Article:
Building a steady stream of retirement income is a top priority for many Americans, especially those nearing their anticipated retirement date. With life spans extending into the 80s, 90s and even into the 100s, there is even more reason for investors to ensure they'll have a source of income that lasts a long time.
One way to help meet that need may be an annuity. An annuity is a contract between you and an insurance company that is designed to help meet retirement and other long-range goals, under which you make a lump-sum payment or series of payments. In return, the insurer agrees to make periodic payments to you beginning right away (an immediate annuity) or at some future date (a deferred annuity).
While there are many different types of annuities, there are a number of commonalities:
There are no annual contribution limits to an annuity as there are in IRAs or 401(k)s, unless the annuity is held in a qualified account. The issuing insurance company may however impose contribution limits.
All contributions-and any earnings-grow tax-deferred until withdrawal. Note, however, that annuities do not provide additional tax deferral on qualified contracts.
Annuities offer a wide range of underlying investment options, from very conservative to very aggressive.
Whether an annuity is right for you may depend on how much you anticipate receiving from traditional sources of retirement income, such as Social Security, a 401(k) or an employer pension. You have a choice of annuities:
A fixed annuity, which provides a fixed rate of return for a specified time period.
A variable annuity, which provides a variable rate of return based on the underlying investments.
An equity-indexed annuity, which offers a guaranteed rate of return that may increase depending on the index it is tied to.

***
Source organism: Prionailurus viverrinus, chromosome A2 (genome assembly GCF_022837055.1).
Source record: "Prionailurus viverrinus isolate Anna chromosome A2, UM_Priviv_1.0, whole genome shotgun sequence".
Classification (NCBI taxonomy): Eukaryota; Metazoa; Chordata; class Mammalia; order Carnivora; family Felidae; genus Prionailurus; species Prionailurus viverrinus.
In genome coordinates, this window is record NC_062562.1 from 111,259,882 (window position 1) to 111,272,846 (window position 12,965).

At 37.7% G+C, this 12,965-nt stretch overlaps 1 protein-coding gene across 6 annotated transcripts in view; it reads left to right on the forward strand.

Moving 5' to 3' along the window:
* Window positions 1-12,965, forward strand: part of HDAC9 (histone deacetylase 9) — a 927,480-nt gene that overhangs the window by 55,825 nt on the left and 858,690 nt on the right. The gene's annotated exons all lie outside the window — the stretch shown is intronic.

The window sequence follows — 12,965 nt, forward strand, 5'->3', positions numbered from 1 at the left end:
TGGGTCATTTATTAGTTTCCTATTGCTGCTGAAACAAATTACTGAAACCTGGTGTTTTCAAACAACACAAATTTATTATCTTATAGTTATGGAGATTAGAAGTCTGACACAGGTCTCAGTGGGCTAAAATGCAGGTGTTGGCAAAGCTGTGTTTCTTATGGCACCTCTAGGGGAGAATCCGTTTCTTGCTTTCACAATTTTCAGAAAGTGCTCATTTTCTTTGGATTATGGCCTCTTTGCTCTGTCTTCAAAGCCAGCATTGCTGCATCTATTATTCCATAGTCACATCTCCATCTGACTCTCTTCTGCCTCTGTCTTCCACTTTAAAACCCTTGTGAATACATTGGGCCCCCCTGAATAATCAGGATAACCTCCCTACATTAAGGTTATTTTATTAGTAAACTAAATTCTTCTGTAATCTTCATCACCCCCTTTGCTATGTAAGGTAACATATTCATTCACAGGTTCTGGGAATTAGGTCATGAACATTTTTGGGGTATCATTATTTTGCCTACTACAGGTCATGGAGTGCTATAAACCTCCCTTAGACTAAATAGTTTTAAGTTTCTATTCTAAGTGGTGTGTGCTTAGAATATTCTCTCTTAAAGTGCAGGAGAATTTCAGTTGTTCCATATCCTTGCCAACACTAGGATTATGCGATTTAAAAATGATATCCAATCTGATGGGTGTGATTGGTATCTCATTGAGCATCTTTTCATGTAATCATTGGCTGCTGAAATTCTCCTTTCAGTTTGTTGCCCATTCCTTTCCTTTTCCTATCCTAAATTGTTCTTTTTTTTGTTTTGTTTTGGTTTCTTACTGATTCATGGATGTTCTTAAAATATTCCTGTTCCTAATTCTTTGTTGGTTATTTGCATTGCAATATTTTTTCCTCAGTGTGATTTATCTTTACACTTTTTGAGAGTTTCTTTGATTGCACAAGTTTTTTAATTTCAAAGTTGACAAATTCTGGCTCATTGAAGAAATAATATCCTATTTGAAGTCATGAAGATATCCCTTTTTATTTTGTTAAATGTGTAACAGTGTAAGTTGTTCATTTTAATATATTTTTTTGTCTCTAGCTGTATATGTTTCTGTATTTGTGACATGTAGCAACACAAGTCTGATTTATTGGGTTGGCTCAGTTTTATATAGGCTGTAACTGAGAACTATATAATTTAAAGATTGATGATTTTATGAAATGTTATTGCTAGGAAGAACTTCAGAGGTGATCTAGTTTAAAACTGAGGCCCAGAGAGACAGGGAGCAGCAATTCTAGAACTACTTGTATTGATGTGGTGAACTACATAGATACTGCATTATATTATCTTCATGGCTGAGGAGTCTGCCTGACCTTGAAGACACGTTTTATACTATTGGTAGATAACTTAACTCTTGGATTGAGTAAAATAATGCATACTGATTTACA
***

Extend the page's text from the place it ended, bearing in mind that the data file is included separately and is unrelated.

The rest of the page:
As their name suggests, fixed annuities typically present a guaranteed interest rate that is locked in for an initial period (typically 1 to 15 years) and may be adjusted thereafter, often annually. With a fixed annuity, you have no control over the investments-the issuing insurance company decides how to invest your assets, primarily in government securities and high-grade corporate bonds. There are two basic types of fixed annuities:
The Guaranteed Return Annuity offers a guarantee that you can never receive less than 100 percent of your investment-no penalties or fluctuations in the interest rate market can impact your principal should you surrender.
The Market Value Adjustment annuity works much like the GRA, but there is no guarantee of your principal if rates rise and you surrender your contract. MVAs often pay more than a GRA due to the increased short-term risk of rising interest rates.
Earnings accumulate tax-deferred and are not taxable until they are withdrawn, when they are taxed as ordinary income. Withdrawal options may include a lump sum or a lifetime stream of income.
This type of annuity, in contrast, generates investment returns that fluctuate depending on how the underlying subaccounts are invested. Generally, you may make an investment selection that may include stock, bond, cash subaccounts or some combination of these. Available choices range from conservative-such as money market, guaranteed fixed accounts and government bond funds-to more aggressive-such as small cap, mid cap, large cap, capital appreciation, aggressive growth and emerging market investments. As with many investments, the value-and payout-of a variable annuity will change depending on the performance of the subaccounts you choose. Withdrawals are taxed as ordinary income.
This column was provided by Samuel Zimmerman, a financial adviser with Morgan Stanley Smith Barney LLC in Gloversville. The Leader-Herald invites area financial advisers to submit columns. For information on how to submit one, call Tim Fonda, managing editor, at 725-8616, Ext. 277.